As far as attracting the crappie goes, color matters more than you might think. It’s not a matter of one color being the best; the color of lure that suits you best will change depending on the state of the water and the weather.
Anglers should do a water clarity test when they choose their lure color. This will help to choose a lure color as well as help anglers to choose between transparent and opaque colors. To do a water clarity test, tie a color to your rod and place it in the water. If the color disappears in under four feet, you should use a different color. Sometimes there are even glowing lures for, particularly murky water.
But you shouldn’t necessarily use bright, opaque colors all the time.
When the water is clear, crappie fish get easily overwhelmed by garish colors. Rather than using an opaque color in clear water, most fishermen fare better with transparent colors.
The weather also has an impact on water clarity. Water may be clearer in the sun than in cloud cover. For this reason, it helps to have several different lures of different colors, so that you can switch between them if the clouds and wind shift.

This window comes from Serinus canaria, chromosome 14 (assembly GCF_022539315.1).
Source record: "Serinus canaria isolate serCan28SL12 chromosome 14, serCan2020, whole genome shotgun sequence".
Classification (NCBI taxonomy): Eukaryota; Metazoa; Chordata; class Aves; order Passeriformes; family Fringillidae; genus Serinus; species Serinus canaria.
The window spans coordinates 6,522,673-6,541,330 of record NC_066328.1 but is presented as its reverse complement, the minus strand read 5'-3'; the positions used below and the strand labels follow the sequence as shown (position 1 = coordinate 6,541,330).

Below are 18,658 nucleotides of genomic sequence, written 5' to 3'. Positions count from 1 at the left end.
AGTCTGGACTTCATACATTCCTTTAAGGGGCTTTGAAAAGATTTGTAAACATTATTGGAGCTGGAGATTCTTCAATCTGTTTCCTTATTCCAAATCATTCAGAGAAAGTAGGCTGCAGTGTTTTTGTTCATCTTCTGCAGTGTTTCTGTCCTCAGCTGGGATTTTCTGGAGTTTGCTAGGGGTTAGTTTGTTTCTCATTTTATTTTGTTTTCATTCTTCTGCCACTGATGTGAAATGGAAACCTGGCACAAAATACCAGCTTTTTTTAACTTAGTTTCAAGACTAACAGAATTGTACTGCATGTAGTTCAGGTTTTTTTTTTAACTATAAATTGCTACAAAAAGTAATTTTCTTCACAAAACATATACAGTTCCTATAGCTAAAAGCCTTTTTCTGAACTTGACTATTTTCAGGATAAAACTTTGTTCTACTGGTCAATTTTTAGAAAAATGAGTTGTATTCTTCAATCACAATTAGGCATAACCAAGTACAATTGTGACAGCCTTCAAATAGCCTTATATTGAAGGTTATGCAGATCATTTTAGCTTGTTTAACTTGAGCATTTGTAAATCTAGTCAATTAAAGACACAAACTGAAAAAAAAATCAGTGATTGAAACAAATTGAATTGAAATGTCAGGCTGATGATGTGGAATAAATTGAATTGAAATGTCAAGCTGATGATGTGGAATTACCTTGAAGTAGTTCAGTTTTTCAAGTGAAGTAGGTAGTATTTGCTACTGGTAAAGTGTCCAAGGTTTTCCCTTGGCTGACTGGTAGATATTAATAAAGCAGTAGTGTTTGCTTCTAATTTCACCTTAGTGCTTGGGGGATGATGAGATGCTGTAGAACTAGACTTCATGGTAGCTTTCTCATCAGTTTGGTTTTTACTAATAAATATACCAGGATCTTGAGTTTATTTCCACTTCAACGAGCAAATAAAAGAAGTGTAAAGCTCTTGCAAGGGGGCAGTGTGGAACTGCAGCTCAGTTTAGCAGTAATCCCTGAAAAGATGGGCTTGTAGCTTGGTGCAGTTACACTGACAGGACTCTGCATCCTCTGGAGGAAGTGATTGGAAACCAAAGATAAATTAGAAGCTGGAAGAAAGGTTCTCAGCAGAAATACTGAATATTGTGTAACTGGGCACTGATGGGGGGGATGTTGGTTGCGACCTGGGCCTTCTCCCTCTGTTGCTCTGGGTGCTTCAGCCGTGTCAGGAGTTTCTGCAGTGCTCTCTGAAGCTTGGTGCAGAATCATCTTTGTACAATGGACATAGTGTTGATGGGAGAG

Different Types of Fishing Lures
Fishing lures vary widely in the ways they’re constructed and how they operate in the water. When you understand how to differentiate between different types of lures, you’ll know exactly what category of lure to look for. The seven main types of lures are these:
- Soft plastic baits
Spinners are an ideal lure for beginning fishers and kids. They’re one of the easiest lures to use. The lure gets its name from the spinning blade, which is attached to a metal shaft. Depending on the lure’s construction, the hook can either be dressed or bare. When the spinner is dragged through the water, the blade spins, which creates vibration and sound that attracts fish. Because spinners rely on hearing and vibration rather than sight, they’re ideal when fishing in the very murky water.
Jigs are the most versatile kind of lure due to their ability to catch almost every variety of game fish. They’re also an inexpensive option if you’re on a budget. Jig lures have a head made of weighted lead which can be dressed in feathers or your preferred bait. They’re also made in every color and size imaginable, so they work for both clear and murky water. Unlike spinners, however, fishing with a jig requires steady concentration because you control them rather than having automatic action happen.
Soft plastic baits